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Nanaimo council looks at expanding public engagement

Nanaimo city councillors will consider new ways to have conversations with citizens.

The city is looking at holding public forums in more informal settings around Nanaimo next year. Coun. Jim Kipp presented his idea at Monday’s meeting at the Vancouver Island Conference Centre and council unanimously agreed to ask for a staff report on implementation of the plan.

“The intent of this initiative is to further the community engagement and public conversation,” said Kipp.

The meetings would be regularly scheduled and open-topic, and Kipp suggested they would lead to greater transparency, public involvement and collaborative decision-making. He noted that question period is held at the end of council meetings, sometimes after decisions have already been made on agenda items. Kipp said the additional meetings would allow people to address councillors without the same public-speaking component as a council meeting.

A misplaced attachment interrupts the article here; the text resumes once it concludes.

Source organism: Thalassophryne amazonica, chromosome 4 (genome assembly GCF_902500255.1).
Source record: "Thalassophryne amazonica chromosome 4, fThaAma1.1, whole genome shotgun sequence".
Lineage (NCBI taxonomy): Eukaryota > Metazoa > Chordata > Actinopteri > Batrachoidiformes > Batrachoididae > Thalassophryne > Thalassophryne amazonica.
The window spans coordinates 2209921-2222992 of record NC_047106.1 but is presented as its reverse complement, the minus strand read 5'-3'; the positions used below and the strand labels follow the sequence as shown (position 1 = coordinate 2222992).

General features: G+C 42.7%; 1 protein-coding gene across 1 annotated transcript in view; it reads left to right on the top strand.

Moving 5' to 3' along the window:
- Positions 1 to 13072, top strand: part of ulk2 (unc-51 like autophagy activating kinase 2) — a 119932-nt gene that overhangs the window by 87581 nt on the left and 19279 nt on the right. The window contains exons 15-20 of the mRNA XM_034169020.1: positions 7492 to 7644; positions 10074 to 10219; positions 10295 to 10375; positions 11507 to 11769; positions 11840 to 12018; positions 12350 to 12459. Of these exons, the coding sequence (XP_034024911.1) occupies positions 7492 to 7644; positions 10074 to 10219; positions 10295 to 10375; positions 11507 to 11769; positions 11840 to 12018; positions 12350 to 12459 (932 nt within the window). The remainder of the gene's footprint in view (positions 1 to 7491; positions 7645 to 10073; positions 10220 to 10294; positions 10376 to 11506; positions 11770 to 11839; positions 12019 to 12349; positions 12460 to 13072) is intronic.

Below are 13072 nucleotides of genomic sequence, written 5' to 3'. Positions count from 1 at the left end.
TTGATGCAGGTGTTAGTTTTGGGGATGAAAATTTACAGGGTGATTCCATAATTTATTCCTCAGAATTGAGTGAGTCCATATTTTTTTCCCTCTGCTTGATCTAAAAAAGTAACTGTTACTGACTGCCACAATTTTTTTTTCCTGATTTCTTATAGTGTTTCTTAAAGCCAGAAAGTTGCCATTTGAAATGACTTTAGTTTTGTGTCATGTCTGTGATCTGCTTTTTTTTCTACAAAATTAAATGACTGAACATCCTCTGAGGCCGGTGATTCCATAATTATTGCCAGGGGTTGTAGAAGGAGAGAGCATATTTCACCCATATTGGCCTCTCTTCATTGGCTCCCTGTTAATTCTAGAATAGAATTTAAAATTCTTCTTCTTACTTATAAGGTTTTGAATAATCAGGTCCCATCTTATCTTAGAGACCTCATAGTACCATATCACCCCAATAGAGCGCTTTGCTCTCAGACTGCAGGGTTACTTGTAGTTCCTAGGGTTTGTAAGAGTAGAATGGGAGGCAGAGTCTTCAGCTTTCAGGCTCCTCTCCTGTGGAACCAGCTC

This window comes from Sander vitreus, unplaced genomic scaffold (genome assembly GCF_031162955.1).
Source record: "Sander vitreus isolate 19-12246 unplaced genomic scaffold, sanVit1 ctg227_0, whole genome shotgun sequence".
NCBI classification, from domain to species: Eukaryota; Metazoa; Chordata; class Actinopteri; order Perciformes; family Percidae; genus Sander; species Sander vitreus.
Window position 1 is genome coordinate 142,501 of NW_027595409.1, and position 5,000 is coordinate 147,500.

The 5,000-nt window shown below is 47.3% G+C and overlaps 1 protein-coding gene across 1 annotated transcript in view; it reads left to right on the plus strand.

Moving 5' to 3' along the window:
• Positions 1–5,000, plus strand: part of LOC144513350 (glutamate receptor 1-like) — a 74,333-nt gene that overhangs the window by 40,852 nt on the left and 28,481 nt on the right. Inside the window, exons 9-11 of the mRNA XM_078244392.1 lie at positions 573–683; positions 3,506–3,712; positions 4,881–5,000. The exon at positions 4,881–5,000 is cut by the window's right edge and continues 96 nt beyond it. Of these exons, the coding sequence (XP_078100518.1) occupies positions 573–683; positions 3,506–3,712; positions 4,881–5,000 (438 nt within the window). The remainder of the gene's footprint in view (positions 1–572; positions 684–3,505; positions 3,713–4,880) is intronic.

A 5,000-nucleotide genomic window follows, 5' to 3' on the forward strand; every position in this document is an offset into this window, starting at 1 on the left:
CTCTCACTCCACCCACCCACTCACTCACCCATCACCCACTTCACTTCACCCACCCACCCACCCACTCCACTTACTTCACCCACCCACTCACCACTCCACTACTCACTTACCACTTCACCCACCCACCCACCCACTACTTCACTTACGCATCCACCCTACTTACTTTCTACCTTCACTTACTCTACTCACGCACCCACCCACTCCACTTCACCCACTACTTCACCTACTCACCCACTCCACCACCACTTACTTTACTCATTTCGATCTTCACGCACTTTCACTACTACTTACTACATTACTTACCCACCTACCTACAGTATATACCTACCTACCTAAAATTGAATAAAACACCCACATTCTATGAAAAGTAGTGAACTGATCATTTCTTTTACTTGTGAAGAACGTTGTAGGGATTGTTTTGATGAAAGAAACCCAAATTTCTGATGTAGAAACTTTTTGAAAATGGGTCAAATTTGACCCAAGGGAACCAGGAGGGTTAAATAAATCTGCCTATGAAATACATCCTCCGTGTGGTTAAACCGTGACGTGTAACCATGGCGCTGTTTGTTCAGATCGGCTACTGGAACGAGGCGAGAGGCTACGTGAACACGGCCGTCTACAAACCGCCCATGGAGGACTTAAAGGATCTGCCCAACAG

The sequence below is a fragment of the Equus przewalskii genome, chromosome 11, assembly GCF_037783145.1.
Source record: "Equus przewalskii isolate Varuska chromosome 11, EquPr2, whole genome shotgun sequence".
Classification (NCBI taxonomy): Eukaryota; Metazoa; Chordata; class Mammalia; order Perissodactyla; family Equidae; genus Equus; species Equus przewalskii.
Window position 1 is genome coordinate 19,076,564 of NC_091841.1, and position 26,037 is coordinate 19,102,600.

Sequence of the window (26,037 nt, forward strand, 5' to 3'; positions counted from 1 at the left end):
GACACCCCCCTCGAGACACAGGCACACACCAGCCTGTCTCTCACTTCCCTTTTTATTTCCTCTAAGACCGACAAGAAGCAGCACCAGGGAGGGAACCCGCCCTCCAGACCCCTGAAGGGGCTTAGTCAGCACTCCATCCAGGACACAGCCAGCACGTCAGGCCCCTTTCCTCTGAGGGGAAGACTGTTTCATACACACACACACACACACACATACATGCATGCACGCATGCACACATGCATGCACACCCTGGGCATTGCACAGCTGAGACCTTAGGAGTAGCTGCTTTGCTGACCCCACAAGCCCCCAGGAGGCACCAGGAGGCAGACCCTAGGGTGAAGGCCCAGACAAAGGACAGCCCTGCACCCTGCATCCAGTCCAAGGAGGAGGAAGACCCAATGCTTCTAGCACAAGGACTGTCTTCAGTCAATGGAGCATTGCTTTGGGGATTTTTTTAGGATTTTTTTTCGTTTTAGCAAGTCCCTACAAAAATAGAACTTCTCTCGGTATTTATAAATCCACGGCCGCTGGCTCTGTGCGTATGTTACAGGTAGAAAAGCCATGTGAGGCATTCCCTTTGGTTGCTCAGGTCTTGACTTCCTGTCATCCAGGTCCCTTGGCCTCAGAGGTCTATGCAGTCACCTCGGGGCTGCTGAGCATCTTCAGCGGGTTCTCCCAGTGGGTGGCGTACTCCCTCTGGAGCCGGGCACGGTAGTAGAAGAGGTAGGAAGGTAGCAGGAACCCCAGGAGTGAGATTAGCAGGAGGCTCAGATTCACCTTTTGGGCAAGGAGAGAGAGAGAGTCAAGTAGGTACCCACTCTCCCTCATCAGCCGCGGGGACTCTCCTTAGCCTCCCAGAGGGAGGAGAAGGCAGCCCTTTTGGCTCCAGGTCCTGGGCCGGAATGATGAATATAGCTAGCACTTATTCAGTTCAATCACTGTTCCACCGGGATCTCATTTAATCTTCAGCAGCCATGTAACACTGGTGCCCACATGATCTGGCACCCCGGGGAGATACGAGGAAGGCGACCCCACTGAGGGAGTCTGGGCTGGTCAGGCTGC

Coun. Gord Fuller supported the idea and said it was something he had proposed during the last municipal election campaign.

“The e-town hall thing is OK, but something like this would be far better because it would be that face-to-face engagement,” Fuller said.

He added that he would like to see one of the meetings be held on Protection Island.

Kipp suggested the forums be held every three months, and said each one could be attended by three councillors on a rotating basis. He suggested that the initiative be reviewed and evaluated after four sessions.

Coun. Bill Bestwick spoke against the idea, saying his preference is for citizens to call him up to talk over a cup of coffee. He predicted that Kipp’s proposed meetings will become a greater commitment than intended.

“I can imagine everybody is going to all of them, and not on a rotating basis of three, because nobody’s going to be told they can’t go,” Bestwick said. “So now we add four more meetings with staff and agendas and recorded minutes and being careful about what we say in an informal environment.”

Kipp would like to see the first session in January. Council will await a staff report on the potential format of the meetings, schedule and locations before it decides whether to proceed.

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